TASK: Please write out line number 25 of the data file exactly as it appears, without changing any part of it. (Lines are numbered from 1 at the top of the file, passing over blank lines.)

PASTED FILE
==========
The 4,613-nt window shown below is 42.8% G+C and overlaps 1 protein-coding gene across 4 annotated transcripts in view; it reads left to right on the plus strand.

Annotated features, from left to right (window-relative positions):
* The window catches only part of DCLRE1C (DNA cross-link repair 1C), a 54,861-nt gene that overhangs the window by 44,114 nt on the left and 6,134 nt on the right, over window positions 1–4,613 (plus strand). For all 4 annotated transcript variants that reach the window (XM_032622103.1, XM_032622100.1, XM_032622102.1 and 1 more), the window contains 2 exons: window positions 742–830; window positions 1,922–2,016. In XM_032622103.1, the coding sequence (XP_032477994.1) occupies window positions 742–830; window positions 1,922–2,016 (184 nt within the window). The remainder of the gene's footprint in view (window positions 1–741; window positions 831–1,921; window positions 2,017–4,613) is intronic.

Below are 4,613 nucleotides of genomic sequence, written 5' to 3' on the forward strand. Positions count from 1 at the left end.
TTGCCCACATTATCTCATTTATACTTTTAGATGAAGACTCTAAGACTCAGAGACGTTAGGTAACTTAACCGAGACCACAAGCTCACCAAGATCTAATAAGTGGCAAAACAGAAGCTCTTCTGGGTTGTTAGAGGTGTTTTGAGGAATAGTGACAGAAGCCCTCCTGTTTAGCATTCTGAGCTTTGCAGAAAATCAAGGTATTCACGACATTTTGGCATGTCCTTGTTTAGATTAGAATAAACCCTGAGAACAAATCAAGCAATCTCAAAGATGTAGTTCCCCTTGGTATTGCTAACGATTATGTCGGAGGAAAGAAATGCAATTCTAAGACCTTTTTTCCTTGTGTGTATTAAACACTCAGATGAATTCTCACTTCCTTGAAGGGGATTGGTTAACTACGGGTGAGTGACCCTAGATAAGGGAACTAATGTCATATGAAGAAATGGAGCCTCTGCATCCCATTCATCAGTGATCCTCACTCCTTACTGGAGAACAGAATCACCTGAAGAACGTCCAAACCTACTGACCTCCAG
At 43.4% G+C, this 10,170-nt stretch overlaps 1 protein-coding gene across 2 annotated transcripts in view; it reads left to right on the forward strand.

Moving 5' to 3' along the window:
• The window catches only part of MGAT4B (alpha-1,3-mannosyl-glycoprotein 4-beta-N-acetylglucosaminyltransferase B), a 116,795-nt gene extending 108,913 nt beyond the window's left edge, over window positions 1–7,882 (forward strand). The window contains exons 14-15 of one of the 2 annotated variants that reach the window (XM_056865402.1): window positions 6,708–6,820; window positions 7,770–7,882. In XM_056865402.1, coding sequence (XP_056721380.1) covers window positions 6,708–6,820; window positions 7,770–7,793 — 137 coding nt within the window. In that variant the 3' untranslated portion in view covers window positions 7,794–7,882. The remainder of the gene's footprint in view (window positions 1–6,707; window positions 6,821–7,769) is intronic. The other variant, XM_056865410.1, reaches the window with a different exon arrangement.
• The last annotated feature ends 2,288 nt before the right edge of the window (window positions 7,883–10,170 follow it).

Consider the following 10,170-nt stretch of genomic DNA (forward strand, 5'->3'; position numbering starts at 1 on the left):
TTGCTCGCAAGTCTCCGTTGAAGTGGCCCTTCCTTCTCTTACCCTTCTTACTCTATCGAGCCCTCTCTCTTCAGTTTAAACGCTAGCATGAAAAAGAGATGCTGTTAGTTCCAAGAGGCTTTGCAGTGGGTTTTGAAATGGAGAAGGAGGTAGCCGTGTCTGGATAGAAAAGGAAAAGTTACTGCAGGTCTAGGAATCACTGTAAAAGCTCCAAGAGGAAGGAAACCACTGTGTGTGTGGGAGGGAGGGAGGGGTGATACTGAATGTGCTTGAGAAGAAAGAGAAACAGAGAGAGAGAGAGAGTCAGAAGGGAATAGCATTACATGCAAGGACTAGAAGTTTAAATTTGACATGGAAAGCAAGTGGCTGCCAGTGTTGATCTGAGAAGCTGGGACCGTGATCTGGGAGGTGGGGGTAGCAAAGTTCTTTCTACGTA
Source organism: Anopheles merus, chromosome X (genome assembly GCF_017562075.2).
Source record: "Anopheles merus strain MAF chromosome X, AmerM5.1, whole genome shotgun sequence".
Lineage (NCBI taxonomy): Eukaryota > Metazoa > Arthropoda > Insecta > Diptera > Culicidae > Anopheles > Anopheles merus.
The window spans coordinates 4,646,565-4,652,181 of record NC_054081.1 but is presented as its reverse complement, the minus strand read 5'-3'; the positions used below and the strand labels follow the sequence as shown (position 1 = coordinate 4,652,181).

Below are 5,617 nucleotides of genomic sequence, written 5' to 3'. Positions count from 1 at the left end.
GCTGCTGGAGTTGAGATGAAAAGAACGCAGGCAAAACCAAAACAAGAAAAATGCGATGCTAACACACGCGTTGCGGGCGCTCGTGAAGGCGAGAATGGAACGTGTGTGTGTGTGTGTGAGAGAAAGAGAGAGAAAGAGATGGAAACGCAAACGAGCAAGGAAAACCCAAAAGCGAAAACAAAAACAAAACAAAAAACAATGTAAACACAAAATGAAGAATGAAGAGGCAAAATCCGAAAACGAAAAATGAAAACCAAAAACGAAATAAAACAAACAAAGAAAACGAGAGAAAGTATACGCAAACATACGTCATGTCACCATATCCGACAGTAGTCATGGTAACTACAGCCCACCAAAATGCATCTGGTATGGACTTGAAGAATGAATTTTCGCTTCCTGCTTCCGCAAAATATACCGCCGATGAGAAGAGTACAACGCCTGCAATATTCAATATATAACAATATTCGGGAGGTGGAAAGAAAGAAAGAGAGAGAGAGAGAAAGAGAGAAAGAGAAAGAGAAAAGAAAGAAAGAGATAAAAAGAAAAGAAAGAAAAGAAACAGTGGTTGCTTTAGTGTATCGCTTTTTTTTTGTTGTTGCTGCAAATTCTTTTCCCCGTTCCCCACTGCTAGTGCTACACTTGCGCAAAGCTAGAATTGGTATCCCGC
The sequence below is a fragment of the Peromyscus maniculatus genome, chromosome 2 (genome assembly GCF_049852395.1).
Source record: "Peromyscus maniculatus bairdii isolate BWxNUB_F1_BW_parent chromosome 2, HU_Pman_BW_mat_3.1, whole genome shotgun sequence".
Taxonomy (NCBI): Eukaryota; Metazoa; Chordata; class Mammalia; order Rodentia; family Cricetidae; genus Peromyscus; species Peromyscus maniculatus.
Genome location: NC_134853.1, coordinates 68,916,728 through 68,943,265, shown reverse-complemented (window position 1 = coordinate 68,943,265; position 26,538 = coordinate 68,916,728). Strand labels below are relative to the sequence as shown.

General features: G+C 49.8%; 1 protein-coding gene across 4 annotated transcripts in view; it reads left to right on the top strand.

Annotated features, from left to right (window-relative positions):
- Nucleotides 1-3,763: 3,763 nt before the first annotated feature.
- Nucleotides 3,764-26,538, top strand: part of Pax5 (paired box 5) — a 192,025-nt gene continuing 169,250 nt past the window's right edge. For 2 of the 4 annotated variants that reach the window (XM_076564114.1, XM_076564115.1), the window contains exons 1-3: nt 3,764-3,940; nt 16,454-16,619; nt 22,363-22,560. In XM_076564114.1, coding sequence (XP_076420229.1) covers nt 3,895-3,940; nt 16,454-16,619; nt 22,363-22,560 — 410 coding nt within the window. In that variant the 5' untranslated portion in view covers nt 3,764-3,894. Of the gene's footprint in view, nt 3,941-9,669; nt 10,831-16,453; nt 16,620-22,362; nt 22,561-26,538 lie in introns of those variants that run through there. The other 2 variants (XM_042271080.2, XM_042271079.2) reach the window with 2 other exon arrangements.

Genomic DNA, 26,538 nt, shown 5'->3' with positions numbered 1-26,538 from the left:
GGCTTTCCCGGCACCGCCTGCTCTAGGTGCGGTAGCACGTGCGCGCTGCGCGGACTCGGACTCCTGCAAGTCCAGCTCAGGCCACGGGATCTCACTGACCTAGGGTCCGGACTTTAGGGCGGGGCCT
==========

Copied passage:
- Nucleotides 3,764-26,538, top strand: part of Pax5 (paired box 5) — a 192,025-nt gene continuing 169,250 nt past the window's right edge. For 2 of the 4 annotated variants that reach the window (XM_076564114.1, XM_076564115.1), the window contains exons 1-3: nt 3,764-3,940; nt 16,454-16,619; nt 22,363-22,560. In XM_076564114.1, coding sequence (XP_076420229.1) covers nt 3,895-3,940; nt 16,454-16,619; nt 22,363-22,560 — 410 coding nt within the window. In that variant the 5' untranslated portion in view covers nt 3,764-3,894. Of the gene's footprint in view, nt 3,941-9,669; nt 10,831-16,453; nt 16,620-22,362; nt 22,561-26,538 lie in introns of those variants that run through there. The other 2 variants (XM_042271080.2, XM_042271079.2) reach the window with 2 other exon arrangements.